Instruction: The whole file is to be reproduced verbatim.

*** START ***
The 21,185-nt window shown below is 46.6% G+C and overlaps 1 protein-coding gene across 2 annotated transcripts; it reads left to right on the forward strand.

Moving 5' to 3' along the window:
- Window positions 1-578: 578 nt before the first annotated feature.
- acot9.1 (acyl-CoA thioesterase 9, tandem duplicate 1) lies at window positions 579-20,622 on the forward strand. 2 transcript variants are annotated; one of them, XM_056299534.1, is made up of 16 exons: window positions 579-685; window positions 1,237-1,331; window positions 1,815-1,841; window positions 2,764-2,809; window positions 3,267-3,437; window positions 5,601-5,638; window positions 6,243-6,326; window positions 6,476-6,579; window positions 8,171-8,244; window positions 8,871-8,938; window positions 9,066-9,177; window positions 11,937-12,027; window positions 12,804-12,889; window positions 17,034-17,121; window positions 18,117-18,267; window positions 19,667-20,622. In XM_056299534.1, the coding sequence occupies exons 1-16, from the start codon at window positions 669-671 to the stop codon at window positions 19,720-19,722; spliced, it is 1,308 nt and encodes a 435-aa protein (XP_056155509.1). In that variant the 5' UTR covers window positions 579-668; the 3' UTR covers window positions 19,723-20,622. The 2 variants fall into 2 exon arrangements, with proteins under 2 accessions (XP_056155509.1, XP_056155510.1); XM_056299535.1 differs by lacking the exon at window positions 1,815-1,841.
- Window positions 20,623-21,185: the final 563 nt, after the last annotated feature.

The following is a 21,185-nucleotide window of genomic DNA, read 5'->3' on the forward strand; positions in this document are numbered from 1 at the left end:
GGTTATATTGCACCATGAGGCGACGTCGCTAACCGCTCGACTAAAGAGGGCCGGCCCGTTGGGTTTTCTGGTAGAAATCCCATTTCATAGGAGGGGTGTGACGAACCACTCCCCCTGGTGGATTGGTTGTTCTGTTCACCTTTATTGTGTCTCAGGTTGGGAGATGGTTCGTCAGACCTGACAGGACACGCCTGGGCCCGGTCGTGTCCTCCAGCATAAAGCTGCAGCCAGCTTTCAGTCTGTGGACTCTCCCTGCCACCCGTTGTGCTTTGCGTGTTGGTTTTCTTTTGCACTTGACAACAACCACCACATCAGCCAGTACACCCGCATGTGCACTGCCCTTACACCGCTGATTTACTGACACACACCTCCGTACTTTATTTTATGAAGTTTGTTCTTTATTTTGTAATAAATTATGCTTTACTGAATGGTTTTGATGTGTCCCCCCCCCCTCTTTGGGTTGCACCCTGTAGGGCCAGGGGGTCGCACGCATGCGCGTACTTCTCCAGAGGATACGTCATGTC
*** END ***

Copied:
The 21,185-nt window shown below is 46.6% G+C and overlaps 1 protein-coding gene across 2 annotated transcripts; it reads left to right on the forward strand.

Moving 5' to 3' along the window:
- Window positions 1-578: 578 nt before the first annotated feature.
- acot9.1 (acyl-CoA thioesterase 9, tandem duplicate 1) lies at window positions 579-20,622 on the forward strand. 2 transcript variants are annotated; one of them, XM_056299534.1, is made up of 16 exons: window positions 579-685; window positions 1,237-1,331; window positions 1,815-1,841; window positions 2,764-2,809; window positions 3,267-3,437; window positions 5,601-5,638; window positions 6,243-6,326; window positions 6,476-6,579; window positions 8,171-8,244; window positions 8,871-8,938; window positions 9,066-9,177; window positions 11,937-12,027; window positions 12,804-12,889; window positions 17,034-17,121; window positions 18,117-18,267; window positions 19,667-20,622. In XM_056299534.1, the coding sequence occupies exons 1-16, from the start codon at window positions 669-671 to the stop codon at window positions 19,720-19,722; spliced, it is 1,308 nt and encodes a 435-aa protein (XP_056155509.1). In that variant the 5' UTR covers window positions 579-668; the 3' UTR covers window positions 19,723-20,622. The 2 variants fall into 2 exon arrangements, with proteins under 2 accessions (XP_056155509.1, XP_056155510.1); XM_056299535.1 differs by lacking the exon at window positions 1,815-1,841.
- Window positions 20,623-21,185: the final 563 nt, after the last annotated feature.

The following is a 21,185-nucleotide window of genomic DNA, read 5'->3' on the forward strand; positions in this document are numbered from 1 at the left end:
GGTTATATTGCACCATGAGGCGACGTCGCTAACCGCTCGACTAAAGAGGGCCGGCCCGTTGGGTTTTCTGGTAGAAATCCCATTTCATAGGAGGGGTGTGACGAACCACTCCCCCTGGTGGATTGGTTGTTCTGTTCACCTTTATTGTGTCTCAGGTTGGGAGATGGTTCGTCAGACCTGACAGGACACGCCTGGGCCCGGTCGTGTCCTCCAGCATAAAGCTGCAGCCAGCTTTCAGTCTGTGGACTCTCCCTGCCACCCGTTGTGCTTTGCGTGTTGGTTTTCTTTTGCACTTGACAACAACCACCACATCAGCCAGTACACCCGCATGTGCACTGCCCTTACACCGCTGATTTACTGACACACACCTCCGTACTTTATTTTATGAAGTTTGTTCTTTATTTTGTAATAAATTATGCTTTACTGAATGGTTTTGATGTGTCCCCCCCCCCTCTTTGGGTTGCACCCTGTAGGGCCAGGGGGTCGCACGCATGCGCGTACTTCTCCAGAGGATACGTCATGTC